• Engagement questionnaire: It assesses the attributes of engagement, such as esthetics, sensory appeal, concentration, awareness, challenge, control, feedback, interest, motivation, novelty, and time perception. O’Brien and Toms [27] proposed and validated the model, and Cechetti et al [17] translated it to Portuguese.
  • Acceptance questionnaire: This is based on the technology acceptance model (TAM) [28]. The assessment relies on three categories: perceived utility (determines the degree to which a person believes the use of a technology may improve performance and productivity), ease of use (determines the degree to which a person believes the use of a system will be easy to learn and interact with), and external variables (provide understanding about what influences perceived utility and ease of use).
  • Usability assessment questionnaire: This is in accordance with the System Usability Scale (SUS), related to the ease of use and use effort. Brooke [29] developed this framework.
  • Comfort assessment questionnaire for the wearable device: It aims to verify the comfort and well-being of users while trying the wearable technology. The project researchers will produce this instrument.
  • Characteristics of app use: It considers the number of accesses, number of records per period, response to notifications, and reminders. The system usage logs will calculate all this information. We will also use open questions so that participants can report their experience.
  • Health professional assessment: We will perform a semistructured interview with health professionals to verify opinions on the characteristics and resources of the eHealth platform. Questions include, but are not limited to the following: (1) As a health professional, do you believe that the app and dashboard’s features can facilitate the clinical practice to monitor a patient? In what way? (2) Do you believe that a patient can benefit from the app’s features in his or her treatment? In what way? (3) What changes do you suggest for this platform to make it more useful or applicable to clinical practice?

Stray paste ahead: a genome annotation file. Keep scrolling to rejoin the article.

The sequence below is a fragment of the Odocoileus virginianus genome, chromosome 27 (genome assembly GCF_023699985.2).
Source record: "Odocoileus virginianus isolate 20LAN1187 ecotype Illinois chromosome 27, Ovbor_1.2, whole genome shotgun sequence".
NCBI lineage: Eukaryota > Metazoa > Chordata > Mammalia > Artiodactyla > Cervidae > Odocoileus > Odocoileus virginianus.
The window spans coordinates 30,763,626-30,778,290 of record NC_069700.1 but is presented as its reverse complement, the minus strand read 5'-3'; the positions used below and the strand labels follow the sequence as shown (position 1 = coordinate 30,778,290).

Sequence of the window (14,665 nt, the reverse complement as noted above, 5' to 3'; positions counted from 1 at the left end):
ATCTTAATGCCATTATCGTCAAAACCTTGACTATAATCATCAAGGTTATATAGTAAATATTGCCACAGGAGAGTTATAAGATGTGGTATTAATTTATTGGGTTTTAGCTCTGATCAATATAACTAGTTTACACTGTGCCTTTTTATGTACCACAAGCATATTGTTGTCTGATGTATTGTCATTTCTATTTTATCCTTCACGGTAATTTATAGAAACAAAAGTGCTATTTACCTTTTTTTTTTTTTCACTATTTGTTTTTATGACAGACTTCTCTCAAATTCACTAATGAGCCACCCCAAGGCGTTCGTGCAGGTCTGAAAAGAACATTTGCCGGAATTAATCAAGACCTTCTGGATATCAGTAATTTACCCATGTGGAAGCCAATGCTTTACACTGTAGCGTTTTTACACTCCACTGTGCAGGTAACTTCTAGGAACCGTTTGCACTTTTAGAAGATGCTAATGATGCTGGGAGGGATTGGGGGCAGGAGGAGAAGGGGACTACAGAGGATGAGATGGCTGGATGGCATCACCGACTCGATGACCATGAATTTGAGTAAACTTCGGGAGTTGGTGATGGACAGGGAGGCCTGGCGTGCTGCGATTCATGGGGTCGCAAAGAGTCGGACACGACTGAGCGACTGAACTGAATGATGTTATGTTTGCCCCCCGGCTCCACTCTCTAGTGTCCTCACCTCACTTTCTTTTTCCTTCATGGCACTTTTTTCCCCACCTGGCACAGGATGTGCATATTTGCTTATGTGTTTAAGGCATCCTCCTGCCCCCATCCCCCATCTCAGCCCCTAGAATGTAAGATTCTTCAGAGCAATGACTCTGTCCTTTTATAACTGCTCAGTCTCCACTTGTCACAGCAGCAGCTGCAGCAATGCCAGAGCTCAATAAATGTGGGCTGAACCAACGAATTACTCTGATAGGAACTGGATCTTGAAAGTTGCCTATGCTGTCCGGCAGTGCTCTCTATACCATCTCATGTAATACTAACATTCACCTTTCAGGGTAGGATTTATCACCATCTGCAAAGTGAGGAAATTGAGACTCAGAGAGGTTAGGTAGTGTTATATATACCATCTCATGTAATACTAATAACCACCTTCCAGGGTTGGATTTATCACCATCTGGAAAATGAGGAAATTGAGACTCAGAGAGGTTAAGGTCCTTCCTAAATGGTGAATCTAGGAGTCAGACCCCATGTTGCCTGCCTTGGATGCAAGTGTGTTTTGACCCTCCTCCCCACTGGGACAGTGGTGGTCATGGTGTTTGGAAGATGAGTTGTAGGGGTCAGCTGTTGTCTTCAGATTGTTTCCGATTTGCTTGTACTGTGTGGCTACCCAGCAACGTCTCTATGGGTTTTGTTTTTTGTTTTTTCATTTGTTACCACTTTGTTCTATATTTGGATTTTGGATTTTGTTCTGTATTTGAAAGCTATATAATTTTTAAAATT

We will collect data at three timepoints: preintervention, during the intervention, and postintervention. We will develop the wearable device and assess it in parallel outside the clinical trial.

Preintervention Period

After verifying the inclusion criteria, all participants will have a 1-hour meeting with the researchers for instructions on the objective of the study and for signing a consent form detailing all the study procedures. We will register the participants of the intervention group in the system and instruct them about the app’s use. We will collect the preintervention data from both groups from a sample characterization questionnaire and an MBG questionnaire [24].

Intervention Period

Participants from the control group will perform conventional hypertension monitoring using paper logbooks. Participants from the intervention group will use the app for 3 months, periodically registering the values of blood pressure, weight, height, sleep quality, waist circumference, mood, and heartbeats, among others. Health professionals from the health centers will assist the participants by using the website dashboard to monitor and interact with their patients. Professionals’ performance will not be evaluated, but we will ask them to participate by communicating with patients weekly on the platform. We will use all the data recorded by patients and health professionals during the intervention in the final analysis of results, especially the measurements of blood pressure and frequency of physical activity.

Postintervention Period

All participants will have a 1-hour meeting with the researchers for the final data collection. We will collect the postintervention data with an MBG questionnaire [24], an engagement questionnaire [27], an acceptance questionnaire (TAM) [28], and a usability questionnaire (SUS) [29].

Statistical and Qualitative Analysis

Our expectation for the primary outcome is the reduction and stabilization of blood pressure. For the secondary outcome, we hope for acceptance of the eHealth platform and improvements in treatment adherence, physical activities, and dietary intake. A priori levels will be set according to the assessment tool and the expected outcome. The acceptance of the eHealth platform will consider good scores obtained in the analysis of usage logs and questionnaires of engagement, SUS, and TAM. Improved adherence to treatment will consider MBG questionnaire scores measured before and after the intervention. For the analysis of physical activities and dietary intake, a binary outcome will consider whether the patient has adequate levels, diagnosed according to the SISVAN’s questionnaire and standards.